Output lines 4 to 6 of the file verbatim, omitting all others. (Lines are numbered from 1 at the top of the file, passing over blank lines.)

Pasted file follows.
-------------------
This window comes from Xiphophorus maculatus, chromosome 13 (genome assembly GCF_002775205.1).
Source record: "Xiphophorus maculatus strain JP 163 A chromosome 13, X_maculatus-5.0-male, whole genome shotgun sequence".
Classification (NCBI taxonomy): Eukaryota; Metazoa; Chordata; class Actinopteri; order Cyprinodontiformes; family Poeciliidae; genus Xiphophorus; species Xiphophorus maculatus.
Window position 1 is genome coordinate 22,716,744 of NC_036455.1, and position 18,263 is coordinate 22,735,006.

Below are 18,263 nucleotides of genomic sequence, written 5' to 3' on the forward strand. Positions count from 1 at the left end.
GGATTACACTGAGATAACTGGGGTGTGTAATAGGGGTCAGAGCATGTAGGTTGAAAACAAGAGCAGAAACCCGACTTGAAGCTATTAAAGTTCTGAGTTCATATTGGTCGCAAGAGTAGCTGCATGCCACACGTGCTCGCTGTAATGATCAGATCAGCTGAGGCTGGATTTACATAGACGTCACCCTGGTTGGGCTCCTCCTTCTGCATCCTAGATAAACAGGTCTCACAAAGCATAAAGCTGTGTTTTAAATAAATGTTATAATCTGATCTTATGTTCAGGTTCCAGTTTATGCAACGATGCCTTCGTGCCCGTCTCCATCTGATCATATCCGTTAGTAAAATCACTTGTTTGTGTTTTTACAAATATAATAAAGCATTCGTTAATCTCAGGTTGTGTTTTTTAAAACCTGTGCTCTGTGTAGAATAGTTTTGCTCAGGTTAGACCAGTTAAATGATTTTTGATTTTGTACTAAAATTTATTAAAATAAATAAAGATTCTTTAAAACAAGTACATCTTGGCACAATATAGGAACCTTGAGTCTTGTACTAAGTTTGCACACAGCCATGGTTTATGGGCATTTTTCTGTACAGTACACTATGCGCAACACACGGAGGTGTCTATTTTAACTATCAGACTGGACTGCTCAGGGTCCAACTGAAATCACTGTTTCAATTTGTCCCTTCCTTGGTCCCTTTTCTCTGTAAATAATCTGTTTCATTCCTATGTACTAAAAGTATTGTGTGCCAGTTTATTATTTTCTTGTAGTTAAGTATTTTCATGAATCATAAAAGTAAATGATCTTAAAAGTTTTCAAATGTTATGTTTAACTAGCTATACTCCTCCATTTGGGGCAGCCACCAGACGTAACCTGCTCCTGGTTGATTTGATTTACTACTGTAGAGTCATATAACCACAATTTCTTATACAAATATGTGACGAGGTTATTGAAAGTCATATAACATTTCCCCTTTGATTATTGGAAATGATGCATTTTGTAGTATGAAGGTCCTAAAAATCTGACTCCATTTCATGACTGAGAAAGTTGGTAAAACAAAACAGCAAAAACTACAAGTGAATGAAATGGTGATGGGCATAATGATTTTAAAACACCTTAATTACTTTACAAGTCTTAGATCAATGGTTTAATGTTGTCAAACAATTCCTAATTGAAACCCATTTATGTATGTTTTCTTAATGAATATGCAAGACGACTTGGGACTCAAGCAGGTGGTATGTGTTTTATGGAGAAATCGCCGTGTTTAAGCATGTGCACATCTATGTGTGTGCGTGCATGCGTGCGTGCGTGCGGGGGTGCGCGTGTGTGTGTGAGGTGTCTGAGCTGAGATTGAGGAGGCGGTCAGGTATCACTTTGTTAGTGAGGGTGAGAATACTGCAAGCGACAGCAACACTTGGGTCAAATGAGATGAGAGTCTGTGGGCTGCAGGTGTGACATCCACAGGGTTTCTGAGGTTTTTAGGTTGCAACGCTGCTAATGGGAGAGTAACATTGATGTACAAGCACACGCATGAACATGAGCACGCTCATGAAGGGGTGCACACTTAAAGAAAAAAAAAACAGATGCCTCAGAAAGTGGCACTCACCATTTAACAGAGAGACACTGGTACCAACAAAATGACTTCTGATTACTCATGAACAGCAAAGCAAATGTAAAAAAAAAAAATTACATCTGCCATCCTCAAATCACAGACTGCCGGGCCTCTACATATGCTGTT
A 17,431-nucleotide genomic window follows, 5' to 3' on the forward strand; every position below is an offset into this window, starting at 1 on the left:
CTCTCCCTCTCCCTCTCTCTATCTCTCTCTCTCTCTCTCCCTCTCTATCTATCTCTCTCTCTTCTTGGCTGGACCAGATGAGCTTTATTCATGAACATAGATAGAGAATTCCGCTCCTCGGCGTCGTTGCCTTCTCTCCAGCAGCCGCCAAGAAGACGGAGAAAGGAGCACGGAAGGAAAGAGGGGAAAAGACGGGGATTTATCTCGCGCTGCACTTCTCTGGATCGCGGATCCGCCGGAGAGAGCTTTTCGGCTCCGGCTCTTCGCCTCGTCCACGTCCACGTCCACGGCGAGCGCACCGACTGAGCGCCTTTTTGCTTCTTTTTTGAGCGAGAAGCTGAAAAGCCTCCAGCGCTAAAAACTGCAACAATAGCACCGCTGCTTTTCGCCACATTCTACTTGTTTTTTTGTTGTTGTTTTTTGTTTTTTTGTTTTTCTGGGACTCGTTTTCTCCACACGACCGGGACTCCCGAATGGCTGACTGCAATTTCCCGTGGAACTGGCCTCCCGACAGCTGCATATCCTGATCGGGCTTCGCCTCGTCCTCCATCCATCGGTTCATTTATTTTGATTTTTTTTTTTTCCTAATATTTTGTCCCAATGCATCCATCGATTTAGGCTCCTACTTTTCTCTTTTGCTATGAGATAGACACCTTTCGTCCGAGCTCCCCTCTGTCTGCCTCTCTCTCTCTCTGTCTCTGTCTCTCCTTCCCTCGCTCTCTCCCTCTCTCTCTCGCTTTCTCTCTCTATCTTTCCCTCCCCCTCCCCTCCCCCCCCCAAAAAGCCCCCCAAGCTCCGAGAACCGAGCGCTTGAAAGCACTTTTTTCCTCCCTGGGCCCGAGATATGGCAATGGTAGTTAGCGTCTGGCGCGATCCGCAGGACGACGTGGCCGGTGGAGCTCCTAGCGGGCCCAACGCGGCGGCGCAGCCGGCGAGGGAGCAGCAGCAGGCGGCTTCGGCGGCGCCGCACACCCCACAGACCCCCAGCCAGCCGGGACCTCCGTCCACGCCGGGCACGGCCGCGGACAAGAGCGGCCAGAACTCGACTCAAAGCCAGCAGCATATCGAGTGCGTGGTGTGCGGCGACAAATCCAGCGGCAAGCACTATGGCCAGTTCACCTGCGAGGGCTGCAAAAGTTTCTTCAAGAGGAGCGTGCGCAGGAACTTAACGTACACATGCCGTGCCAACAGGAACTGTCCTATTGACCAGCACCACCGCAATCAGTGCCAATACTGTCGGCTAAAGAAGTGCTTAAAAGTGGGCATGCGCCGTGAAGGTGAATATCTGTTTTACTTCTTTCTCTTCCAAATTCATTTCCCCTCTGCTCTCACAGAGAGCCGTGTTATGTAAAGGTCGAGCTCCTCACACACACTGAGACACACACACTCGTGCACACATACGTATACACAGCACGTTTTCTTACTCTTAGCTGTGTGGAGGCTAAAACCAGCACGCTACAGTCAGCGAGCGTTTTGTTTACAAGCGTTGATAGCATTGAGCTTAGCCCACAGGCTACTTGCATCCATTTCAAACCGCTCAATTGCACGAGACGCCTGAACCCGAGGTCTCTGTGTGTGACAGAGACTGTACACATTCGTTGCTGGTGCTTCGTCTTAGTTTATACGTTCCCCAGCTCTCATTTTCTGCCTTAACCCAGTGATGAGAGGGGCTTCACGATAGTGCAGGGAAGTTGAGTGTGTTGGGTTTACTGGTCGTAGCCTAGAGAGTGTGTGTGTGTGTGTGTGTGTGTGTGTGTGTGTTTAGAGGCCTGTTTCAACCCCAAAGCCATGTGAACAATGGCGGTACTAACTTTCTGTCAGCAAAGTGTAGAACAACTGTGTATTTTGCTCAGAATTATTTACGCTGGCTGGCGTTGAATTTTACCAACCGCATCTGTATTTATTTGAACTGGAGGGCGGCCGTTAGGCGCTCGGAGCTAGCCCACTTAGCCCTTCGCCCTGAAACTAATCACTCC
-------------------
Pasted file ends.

Window position 1 is genome coordinate 22,716,744 of NC_036455.1, and position 18,263 is coordinate 22,735,006.

Below are 18,263 nucleotides of genomic sequence, written 5' to 3' on the forward strand. Positions count from 1 at the left end.
GGATTACACTGAGATAACTGGGGTGTGTAATAGGGGTCAGAGCATGTAGGTTGAAAACAAGAGCAGAAACCCGACTTGAAGCTATTAAAGTTCTGAGTTCATATTGGTCGCAAGAGTAGCTGCATGCCACACGTGCTCGCTGTAATGATCAGATCAGCTGAGGCTGGATTTACATAGACGTCACCCTGGTTGGGCTCCTCCTTCTGCATCCTAGATAAACAGGTCTCACAAAGCATAAAGCTGTGTTTTAAATAAATGTTATAATCTGATCTTATGTTCAGGTTCCAGTTTATGCAACGATGCCTTCGTGCCCGTCTCCATCTGATCATATCCGTTAGTAAAATCACTTGTTTGTGTTTTTACAAATATAATAAAGCATTCGTTAATCTCAGGTTGTGTTTTTTAAAACCTGTGCTCTGTGTAGAATAGTTTTGCTCAGGTTAGACCAGTTAAATGATTTTTGATTTTGTACTAAAATTTATTAAAATAAATAAAGATTCTTTAAAACAAGTACATCTTGGCACAATATAGGAACCTTGAGTCTTGTACTAAGTTTGCACACAGCCATGGTTTATGGGCATTTTTCTGTACAGTACACTATGCGCAACACACGGAGGTGTCTATTTTAACTATCAGACTGGACTGCTCAGGGTCCAACTGAAATCACTGTTTCAATTTGTCCCTTCCTTGGTCCCTTTTCTCTGTAAATAATCTGTTTCATTCCTATGTACTAAAAGTATTGTGTGCCAGTTTATTATTTTCTTGTAGTTAAGTATTTTCATGAATCATAAAAGTAAATGATCTTAAAAGTTTTCAAATGTTATGTTTAACTAGCTATACTCCTCCATTTGGGGCAGCCACCAGACGTAACCTGCTCCTGGTTGATTTGATTTACTACTGTAGAGTCATATAACCACAATTTCTTATACAAATATGTGACGAGGTTATTGAAAGTCATATAACATTTCCCCTTTGATTATTGGAAATGATGCATTTTGTAGTATGAAGGTCCTAAAAATCTGACTCCATTTCATGACTGAGAAAGTTGGTAAAACAAAACAGCAAAAACTACAAGTGAATGAAATGGTGATGGGCATAATGATTTTAAAACACCTTAATTACTTTACAAGTCTTAGATCAATGGTTTAATGTTGTCAAACAATTCCTAATTGAAACCCATTTATGTATGTTTTCTTAATGAATATGCAAGACGACTTGGGACTCAAGCAGGTGGTATGTGTTTTATGGAGAAATCGCCGTGTTTAAGCATGTGCACATCTATGTGTGTGCGTGCATGCGTGCGTGCGTGCGGGGGTGCGCGTGTGTGTGTGAGGTGTCTGAGCTGAGATTGAGGAGGCGGTCAGGTATCACTTTGTTAGTGAGGGTGAGAATACTGCAAGCGACAGCAACACTTGGGTCAAATGAGATGAGAGTCTGTGGGCTGCAGGTGTGACATCCACAGGGTTTCTGAGGTTTTTAGGTTGCAACGCTGCTAATGGGAGAGTAACATTGATGTACAAGCACACGCATGAACATGAGCACGCTCATGAAGGGGTGCACACTTAAAGAAAAAAAAAACAGATGCCTCAGAAAGTGGCACTCACCATTTAACAGAGAGACACTGGTACCAACAAAATGACTTCTGATTACTCATGAACAGCAAAGCAAATGTAAAAAAAAAAAATTACATCTGCCATCCTCAAATCACAGACTGCCGGGCCTCTACATATGCTGTT